Dark matter search comes up empty
An online news site reported: “Scientists looking for invisible dark matter can’t find any.”1 The so-called Large Underground Xenon Experiment was located in a hole a mile (1½ km) underground in an old gold mine. It involved a detector consisting of about 1/3 tonne of super-cooled liquid xenon in a tank festooned with light sensors, each capable of detecting a single photon.
But alas, no dark matter particles were detected. In fact, for at least 40 years now no experiment looking for these has found anything.
So what next for dark matter enthusiasts, i.e. most big-bang believers? The plan is to build a bigger detector, only this time costing $50 million and 70 times more sensitive. Such is the mindset! It is fervently believed the elusive stuff must exist, despite not a shred of experimental evidence for dark matter’s existence.
In fact, the very survival of the big bang paradigm is at stake here, which strongly drives the relentless search for dark matter. That’s because when observational data for the alleged expansion of the universe is compared to standard big bang theory, dark matter is needed as a ‘fudge’.5 Without most of the universe being composed of invisible, unknown dark matter and dark energy, the big bang model collapses. The state now reached in cosmology could be called a ‘dark matter crisis’.
But I suggest the big bang itself is a failed paradigm, and every failed experiment just digs the hole deeper—pun intended.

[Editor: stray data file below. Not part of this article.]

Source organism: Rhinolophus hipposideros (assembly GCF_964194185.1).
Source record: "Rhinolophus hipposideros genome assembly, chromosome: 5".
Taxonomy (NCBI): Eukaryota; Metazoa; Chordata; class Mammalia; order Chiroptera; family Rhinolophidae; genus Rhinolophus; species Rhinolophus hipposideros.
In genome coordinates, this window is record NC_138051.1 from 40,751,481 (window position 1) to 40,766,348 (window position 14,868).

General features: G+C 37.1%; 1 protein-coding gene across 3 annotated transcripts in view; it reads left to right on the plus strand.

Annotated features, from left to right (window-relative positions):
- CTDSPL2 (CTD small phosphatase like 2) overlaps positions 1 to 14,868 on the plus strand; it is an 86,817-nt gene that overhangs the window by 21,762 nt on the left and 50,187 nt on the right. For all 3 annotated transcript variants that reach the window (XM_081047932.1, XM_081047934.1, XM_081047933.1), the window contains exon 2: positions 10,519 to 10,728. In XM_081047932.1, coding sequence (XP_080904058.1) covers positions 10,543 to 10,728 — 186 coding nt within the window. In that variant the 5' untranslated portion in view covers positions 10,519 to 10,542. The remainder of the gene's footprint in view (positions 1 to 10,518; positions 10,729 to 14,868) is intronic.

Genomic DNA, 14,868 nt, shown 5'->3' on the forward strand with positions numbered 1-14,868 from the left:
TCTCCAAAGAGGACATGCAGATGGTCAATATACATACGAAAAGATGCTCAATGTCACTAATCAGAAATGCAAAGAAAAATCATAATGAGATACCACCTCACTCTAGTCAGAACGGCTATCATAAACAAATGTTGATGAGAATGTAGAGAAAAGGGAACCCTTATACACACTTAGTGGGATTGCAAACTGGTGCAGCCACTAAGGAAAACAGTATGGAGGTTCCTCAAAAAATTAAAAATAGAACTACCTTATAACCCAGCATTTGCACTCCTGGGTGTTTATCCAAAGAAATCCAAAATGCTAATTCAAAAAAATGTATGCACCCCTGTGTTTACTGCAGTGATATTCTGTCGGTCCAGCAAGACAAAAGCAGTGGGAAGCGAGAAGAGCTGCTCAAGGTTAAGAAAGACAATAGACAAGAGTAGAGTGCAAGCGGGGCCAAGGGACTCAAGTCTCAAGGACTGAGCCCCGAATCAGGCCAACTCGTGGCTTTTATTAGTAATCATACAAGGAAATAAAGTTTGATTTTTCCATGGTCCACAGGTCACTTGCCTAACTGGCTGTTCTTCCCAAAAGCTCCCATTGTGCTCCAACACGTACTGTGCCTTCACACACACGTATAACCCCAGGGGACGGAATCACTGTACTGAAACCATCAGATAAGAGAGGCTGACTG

The reason is ultimately because the paradigm itself is based on a false foundation: that is, that the universe is the product of only matter and natural law, and that it has evolved to its current state over 13.8 billion years, which is not the case.
Though there may still be yet-undiscovered particles, dark matter—supposedly comprising 80% of all the matter in the Galaxy, yet invisible—sounds more and more like a tall story than real physics.
References and notes
- Borenstein, S., Scientists looking for invisible dark matter can’t find any, phys.org, 21 Jul 2016. Return to text.
- Hartnett, J.G., Why is dark matter everywhere in the cosmos?, 31 Mar 2015. Return to text.
- Hartnett, J.G., Spiral galaxy rotation curves determined from Carmelian general relativity, Int. J. Theor. Phys. 45(11):2118–2136, Nov 2006. This work shows that using non-standard Cosmological General Relativity theory (a different theory to Einstein’s GR) one does not need to assume the existence of dark matter there. Return to text.
- Recently it has been shown that the unusual motion of stars in spiral galaxies can be explained with conventional physics. There is no need to assume the existence of dark matter. See creation.com/dark-matter-mystery. Return to text.
- Hartnett, J.G., Big bang beliefs:busted Creation 37(3):48–51, 2015; creation.com/big-bang-beliefs-busted. Return to text.